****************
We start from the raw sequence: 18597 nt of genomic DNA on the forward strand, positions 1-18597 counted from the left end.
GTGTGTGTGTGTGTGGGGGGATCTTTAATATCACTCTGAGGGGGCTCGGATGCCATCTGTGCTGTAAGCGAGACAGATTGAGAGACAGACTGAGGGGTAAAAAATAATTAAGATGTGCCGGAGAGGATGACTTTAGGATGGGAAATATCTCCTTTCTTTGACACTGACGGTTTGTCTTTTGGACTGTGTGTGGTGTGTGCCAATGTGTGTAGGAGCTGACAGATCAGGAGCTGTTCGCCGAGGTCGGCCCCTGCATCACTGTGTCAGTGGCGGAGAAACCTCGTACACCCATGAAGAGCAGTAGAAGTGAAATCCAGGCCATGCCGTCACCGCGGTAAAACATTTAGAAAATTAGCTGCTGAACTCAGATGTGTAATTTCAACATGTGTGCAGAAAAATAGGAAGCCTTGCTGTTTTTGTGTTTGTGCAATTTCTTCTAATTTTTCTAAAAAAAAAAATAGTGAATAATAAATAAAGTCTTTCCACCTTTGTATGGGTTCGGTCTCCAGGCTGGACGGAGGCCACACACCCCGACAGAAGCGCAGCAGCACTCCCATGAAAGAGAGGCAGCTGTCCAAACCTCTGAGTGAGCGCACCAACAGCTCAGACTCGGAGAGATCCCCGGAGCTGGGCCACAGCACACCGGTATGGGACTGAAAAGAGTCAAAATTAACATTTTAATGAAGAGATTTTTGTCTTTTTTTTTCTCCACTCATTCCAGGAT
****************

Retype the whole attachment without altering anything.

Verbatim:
We start from the raw sequence: 18597 nt of genomic DNA on the forward strand, positions 1-18597 counted from the left end.
GTGTGTGTGTGTGTGGGGGGATCTTTAATATCACTCTGAGGGGGCTCGGATGCCATCTGTGCTGTAAGCGAGACAGATTGAGAGACAGACTGAGGGGTAAAAAATAATTAAGATGTGCCGGAGAGGATGACTTTAGGATGGGAAATATCTCCTTTCTTTGACACTGACGGTTTGTCTTTTGGACTGTGTGTGGTGTGTGCCAATGTGTGTAGGAGCTGACAGATCAGGAGCTGTTCGCCGAGGTCGGCCCCTGCATCACTGTGTCAGTGGCGGAGAAACCTCGTACACCCATGAAGAGCAGTAGAAGTGAAATCCAGGCCATGCCGTCACCGCGGTAAAACATTTAGAAAATTAGCTGCTGAACTCAGATGTGTAATTTCAACATGTGTGCAGAAAAATAGGAAGCCTTGCTGTTTTTGTGTTTGTGCAATTTCTTCTAATTTTTCTAAAAAAAAAAATAGTGAATAATAAATAAAGTCTTTCCACCTTTGTATGGGTTCGGTCTCCAGGCTGGACGGAGGCCACACACCCCGACAGAAGCGCAGCAGCACTCCCATGAAAGAGAGGCAGCTGTCCAAACCTCTGAGTGAGCGCACCAACAGCTCAGACTCGGAGAGATCCCCGGAGCTGGGCCACAGCACACCGGTATGGGACTGAAAAGAGTCAAAATTAACATTTTAATGAAGAGATTTTTGTCTTTTTTTTTCTCCACTCATTCCAGGAT